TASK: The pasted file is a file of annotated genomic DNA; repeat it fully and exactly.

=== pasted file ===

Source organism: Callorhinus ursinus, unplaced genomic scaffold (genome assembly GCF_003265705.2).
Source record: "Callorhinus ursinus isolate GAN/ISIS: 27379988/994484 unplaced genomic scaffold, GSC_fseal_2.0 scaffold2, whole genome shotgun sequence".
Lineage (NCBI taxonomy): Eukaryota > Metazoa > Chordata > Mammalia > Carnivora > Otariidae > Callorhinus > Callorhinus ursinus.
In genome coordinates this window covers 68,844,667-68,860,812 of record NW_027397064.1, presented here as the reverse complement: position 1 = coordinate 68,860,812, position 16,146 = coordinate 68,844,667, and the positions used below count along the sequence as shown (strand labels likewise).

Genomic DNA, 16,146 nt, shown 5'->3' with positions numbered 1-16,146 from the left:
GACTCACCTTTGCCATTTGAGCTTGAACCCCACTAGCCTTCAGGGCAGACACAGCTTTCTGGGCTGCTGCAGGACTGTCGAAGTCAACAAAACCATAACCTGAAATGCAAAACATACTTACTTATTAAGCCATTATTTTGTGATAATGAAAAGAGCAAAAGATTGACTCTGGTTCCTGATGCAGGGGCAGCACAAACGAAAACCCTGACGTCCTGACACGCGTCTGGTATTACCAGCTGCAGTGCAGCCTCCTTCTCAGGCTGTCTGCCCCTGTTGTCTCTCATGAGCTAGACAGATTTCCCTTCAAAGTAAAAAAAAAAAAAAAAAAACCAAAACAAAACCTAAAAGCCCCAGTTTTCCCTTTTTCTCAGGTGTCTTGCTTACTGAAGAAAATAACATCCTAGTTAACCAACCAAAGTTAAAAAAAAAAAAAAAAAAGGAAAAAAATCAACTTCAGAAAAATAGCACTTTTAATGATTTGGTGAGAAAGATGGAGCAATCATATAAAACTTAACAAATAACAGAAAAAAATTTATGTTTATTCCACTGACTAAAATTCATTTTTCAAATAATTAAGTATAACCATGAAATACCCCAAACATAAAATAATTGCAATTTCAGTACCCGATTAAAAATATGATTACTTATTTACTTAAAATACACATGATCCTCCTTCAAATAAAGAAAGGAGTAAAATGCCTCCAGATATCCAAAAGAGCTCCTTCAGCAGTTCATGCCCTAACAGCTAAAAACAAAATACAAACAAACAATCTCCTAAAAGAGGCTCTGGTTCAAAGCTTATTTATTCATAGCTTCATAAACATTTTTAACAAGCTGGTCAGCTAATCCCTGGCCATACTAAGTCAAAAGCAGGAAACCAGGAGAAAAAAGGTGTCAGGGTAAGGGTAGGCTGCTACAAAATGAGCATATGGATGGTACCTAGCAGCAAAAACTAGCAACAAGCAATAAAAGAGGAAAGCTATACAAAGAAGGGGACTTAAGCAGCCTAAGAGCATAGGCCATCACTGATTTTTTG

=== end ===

Source organism: Callorhinus ursinus, unplaced genomic scaffold (genome assembly GCF_003265705.2).
Source record: "Callorhinus ursinus isolate GAN/ISIS: 27379988/994484 unplaced genomic scaffold, GSC_fseal_2.0 scaffold2, whole genome shotgun sequence".
Lineage (NCBI taxonomy): Eukaryota > Metazoa > Chordata > Mammalia > Carnivora > Otariidae > Callorhinus > Callorhinus ursinus.
In genome coordinates this window covers 68,844,667-68,860,812 of record NW_027397064.1, presented here as the reverse complement: position 1 = coordinate 68,860,812, position 16,146 = coordinate 68,844,667, and the positions used below count along the sequence as shown (strand labels likewise).

Genomic DNA, 16,146 nt, shown 5'->3' with positions numbered 1-16,146 from the left:
GACTCACCTTTGCCATTTGAGCTTGAACCCCACTAGCCTTCAGGGCAGACACAGCTTTCTGGGCTGCTGCAGGACTGTCGAAGTCAACAAAACCATAACCTGAAATGCAAAACATACTTACTTATTAAGCCATTATTTTGTGATAATGAAAAGAGCAAAAGATTGACTCTGGTTCCTGATGCAGGGGCAGCACAAACGAAAACCCTGACGTCCTGACACGCGTCTGGTATTACCAGCTGCAGTGCAGCCTCCTTCTCAGGCTGTCTGCCCCTGTTGTCTCTCATGAGCTAGACAGATTTCCCTTCAAAGTAAAAAAAAAAAAAAAAAAACCAAAACAAAACCTAAAAGCCCCAGTTTTCCCTTTTTCTCAGGTGTCTTGCTTACTGAAGAAAATAACATCCTAGTTAACCAACCAAAGTTAAAAAAAAAAAAAAAAAAGGAAAAAAATCAACTTCAGAAAAATAGCACTTTTAATGATTTGGTGAGAAAGATGGAGCAATCATATAAAACTTAACAAATAACAGAAAAAAATTTATGTTTATTCCACTGACTAAAATTCATTTTTCAAATAATTAAGTATAACCATGAAATACCCCAAACATAAAATAATTGCAATTTCAGTACCCGATTAAAAATATGATTACTTATTTACTTAAAATACACATGATCCTCCTTCAAATAAAGAAAGGAGTAAAATGCCTCCAGATATCCAAAAGAGCTCCTTCAGCAGTTCATGCCCTAACAGCTAAAAACAAAATACAAACAAACAATCTCCTAAAAGAGGCTCTGGTTCAAAGCTTATTTATTCATAGCTTCATAAACATTTTTAACAAGCTGGTCAGCTAATCCCTGGCCATACTAAGTCAAAAGCAGGAAACCAGGAGAAAAAAGGTGTCAGGGTAAGGGTAGGCTGCTACAAAATGAGCATATGGATGGTACCTAGCAGCAAAAACTAGCAACAAGCAATAAAAGAGGAAAGCTATACAAAGAAGGGGACTTAAGCAGCCTAAGAGCATAGGCCATCACTGATTTTTTG